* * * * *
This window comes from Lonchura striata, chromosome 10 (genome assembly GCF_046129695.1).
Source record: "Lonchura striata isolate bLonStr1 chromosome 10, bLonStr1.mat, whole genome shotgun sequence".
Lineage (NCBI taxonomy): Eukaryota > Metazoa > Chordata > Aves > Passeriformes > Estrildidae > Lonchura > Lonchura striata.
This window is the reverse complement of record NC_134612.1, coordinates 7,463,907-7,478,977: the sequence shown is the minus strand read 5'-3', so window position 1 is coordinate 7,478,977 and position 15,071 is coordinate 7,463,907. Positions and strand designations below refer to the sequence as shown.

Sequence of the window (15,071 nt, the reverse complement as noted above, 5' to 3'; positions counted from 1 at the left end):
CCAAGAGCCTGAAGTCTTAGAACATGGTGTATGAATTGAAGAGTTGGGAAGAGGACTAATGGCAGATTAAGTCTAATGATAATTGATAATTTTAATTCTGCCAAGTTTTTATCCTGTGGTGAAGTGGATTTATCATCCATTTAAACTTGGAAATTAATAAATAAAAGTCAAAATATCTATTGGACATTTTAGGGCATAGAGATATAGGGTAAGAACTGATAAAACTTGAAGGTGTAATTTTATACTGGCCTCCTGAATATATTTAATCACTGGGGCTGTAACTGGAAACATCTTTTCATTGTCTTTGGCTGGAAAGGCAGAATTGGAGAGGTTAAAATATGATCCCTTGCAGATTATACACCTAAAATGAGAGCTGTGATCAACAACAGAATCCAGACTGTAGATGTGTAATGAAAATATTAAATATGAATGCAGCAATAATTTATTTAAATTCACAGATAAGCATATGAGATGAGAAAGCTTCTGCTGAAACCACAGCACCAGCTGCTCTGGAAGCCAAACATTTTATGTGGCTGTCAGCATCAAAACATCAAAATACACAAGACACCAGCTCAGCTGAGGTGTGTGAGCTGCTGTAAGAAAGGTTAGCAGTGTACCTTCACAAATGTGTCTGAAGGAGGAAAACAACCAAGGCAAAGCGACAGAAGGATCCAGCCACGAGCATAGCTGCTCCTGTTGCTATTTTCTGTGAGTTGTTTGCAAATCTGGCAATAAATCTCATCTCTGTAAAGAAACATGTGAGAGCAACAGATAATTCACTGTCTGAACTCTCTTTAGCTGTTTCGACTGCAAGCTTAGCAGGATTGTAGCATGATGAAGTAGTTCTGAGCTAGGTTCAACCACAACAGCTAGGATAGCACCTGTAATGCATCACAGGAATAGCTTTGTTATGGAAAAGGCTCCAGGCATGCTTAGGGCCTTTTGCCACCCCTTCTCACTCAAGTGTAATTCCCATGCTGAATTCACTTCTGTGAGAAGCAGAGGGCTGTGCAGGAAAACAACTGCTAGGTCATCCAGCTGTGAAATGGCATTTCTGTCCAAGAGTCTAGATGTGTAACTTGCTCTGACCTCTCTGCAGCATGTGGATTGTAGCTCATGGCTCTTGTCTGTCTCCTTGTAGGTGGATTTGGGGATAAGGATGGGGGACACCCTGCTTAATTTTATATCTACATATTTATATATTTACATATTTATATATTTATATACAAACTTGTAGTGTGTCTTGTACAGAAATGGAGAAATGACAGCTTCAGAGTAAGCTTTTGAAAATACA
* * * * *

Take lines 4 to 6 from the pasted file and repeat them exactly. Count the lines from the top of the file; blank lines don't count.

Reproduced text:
This window is the reverse complement of record NC_134612.1, coordinates 7,463,907-7,478,977: the sequence shown is the minus strand read 5'-3', so window position 1 is coordinate 7,478,977 and position 15,071 is coordinate 7,463,907. Positions and strand designations below refer to the sequence as shown.

Sequence of the window (15,071 nt, the reverse complement as noted above, 5' to 3'; positions counted from 1 at the left end):
CCAAGAGCCTGAAGTCTTAGAACATGGTGTATGAATTGAAGAGTTGGGAAGAGGACTAATGGCAGATTAAGTCTAATGATAATTGATAATTTTAATTCTGCCAAGTTTTTATCCTGTGGTGAAGTGGATTTATCATCCATTTAAACTTGGAAATTAATAAATAAAAGTCAAAATATCTATTGGACATTTTAGGGCATAGAGATATAGGGTAAGAACTGATAAAACTTGAAGGTGTAATTTTATACTGGCCTCCTGAATATATTTAATCACTGGGGCTGTAACTGGAAACATCTTTTCATTGTCTTTGGCTGGAAAGGCAGAATTGGAGAGGTTAAAATATGATCCCTTGCAGATTATACACCTAAAATGAGAGCTGTGATCAACAACAGAATCCAGACTGTAGATGTGTAATGAAAATATTAAATATGAATGCAGCAATAATTTATTTAAATTCACAGATAAGCATATGAGATGAGAAAGCTTCTGCTGAAACCACAGCACCAGCTGCTCTGGAAGCCAAACATTTTATGTGGCTGTCAGCATCAAAACATCAAAATACACAAGACACCAGCTCAGCTGAGGTGTGTGAGCTGCTGTAAGAAAGGTTAGCAGTGTACCTTCACAAATGTGTCTGAAGGAGGAAAACAACCAAGGCAAAGCGACAGAAGGATCCAGCCACGAGCATAGCTGCTCCTGTTGCTATTTTCTGTGAGTTGTTTGCAAATCTGGCAATAAATCTCATCTCTGTAAAGAAACATGTGAGAGCAACAGATAATTCACTGTCTGAACTCTCTTTAGCTGTTTCGACTGCAAGCTTAGCAGGATTGTAGCATGATGAAGTAGTTCTGAGCTAGGTTCAACCACAACAGCTAGGATAGCACCTGTAATGCATCACAGGAATAGCTTTGTTATGGAAAAGGCTCCAGGCATGCTTAGGGCCTTTTGCCACCCCTTCTCACTCAAGTGTAATTCCCATGCTGAATTCACTTCTGTGAGAAGCAGAGGGCTGTGCAGGAAAACAACTGCTAGGTCATCCAGCTGTGAAATGGCATTTCTGTCCAAGAGTCTAGATGTGTAACTTGCTCTGACCTCTCTGCAGCATGTGGATTGTAGCTCATGGCTCTTGTCTGTCTCCTTGTAGGTGGATTTGGGGATAAGGATGGGGGACACCCTGCTTAATTTTATATCTACATATTTATATATTTACATATTTATATATTTATATACAAACTTGTAGTGTGTCTTGTACAGAAATGGAGAAATGACAGCTTCAGAGTAAGCTTTTGAAAATACA